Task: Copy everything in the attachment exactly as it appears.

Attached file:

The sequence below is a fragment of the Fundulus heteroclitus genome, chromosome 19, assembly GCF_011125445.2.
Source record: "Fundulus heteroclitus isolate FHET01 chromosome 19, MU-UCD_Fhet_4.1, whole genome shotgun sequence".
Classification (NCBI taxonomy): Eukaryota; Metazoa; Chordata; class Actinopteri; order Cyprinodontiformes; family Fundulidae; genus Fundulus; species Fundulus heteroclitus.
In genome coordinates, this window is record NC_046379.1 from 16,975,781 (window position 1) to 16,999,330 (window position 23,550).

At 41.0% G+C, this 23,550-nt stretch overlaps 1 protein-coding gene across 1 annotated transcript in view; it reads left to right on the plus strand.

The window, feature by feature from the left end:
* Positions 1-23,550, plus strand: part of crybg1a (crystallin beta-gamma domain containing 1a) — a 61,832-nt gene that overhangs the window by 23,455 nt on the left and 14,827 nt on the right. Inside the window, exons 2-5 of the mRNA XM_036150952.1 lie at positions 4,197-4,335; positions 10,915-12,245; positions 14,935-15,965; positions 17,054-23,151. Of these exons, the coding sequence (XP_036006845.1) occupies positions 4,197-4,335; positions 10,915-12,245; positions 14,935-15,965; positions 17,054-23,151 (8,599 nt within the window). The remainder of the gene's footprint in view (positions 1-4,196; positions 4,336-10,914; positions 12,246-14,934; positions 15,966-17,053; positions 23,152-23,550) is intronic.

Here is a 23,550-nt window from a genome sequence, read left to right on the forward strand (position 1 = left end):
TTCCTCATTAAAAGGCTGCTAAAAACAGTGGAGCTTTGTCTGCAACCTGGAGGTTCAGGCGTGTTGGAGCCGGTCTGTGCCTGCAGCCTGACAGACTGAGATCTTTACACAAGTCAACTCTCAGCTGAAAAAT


The sequence below is a fragment of the Fundulus heteroclitus genome, chromosome 19, assembly GCF_011125445.2.
Source record: "Fundulus heteroclitus isolate FHET01 chromosome 19, MU-UCD_Fhet_4.1, whole genome shotgun sequence".
Classification (NCBI taxonomy): Eukaryota; Metazoa; Chordata; class Actinopteri; order Cyprinodontiformes; family Fundulidae; genus Fundulus; species Fundulus heteroclitus.
In genome coordinates, this window is record NC_046379.1 from 16,975,781 (window position 1) to 16,999,330 (window position 23,550).

At 41.0% G+C, this 23,550-nt stretch overlaps 1 protein-coding gene across 1 annotated transcript in view; it reads left to right on the plus strand.

The window, feature by feature from the left end:
* Positions 1-23,550, plus strand: part of crybg1a (crystallin beta-gamma domain containing 1a) — a 61,832-nt gene that overhangs the window by 23,455 nt on the left and 14,827 nt on the right. Inside the window, exons 2-5 of the mRNA XM_036150952.1 lie at positions 4,197-4,335; positions 10,915-12,245; positions 14,935-15,965; positions 17,054-23,151. Of these exons, the coding sequence (XP_036006845.1) occupies positions 4,197-4,335; positions 10,915-12,245; positions 14,935-15,965; positions 17,054-23,151 (8,599 nt within the window). The remainder of the gene's footprint in view (positions 1-4,196; positions 4,336-10,914; positions 12,246-14,934; positions 15,966-17,053; positions 23,152-23,550) is intronic.

Here is a 23,550-nt window from a genome sequence, read left to right on the forward strand (position 1 = left end):
TTCCTCATTAAAAGGCTGCTAAAAACAGTGGAGCTTTGTCTGCAACCTGGAGGTTCAGGCGTGTTGGAGCCGGTCTGTGCCTGCAGCCTGACAGACTGAGATCTTTACACAAGTCAACTCTCAGCTGAAAAAT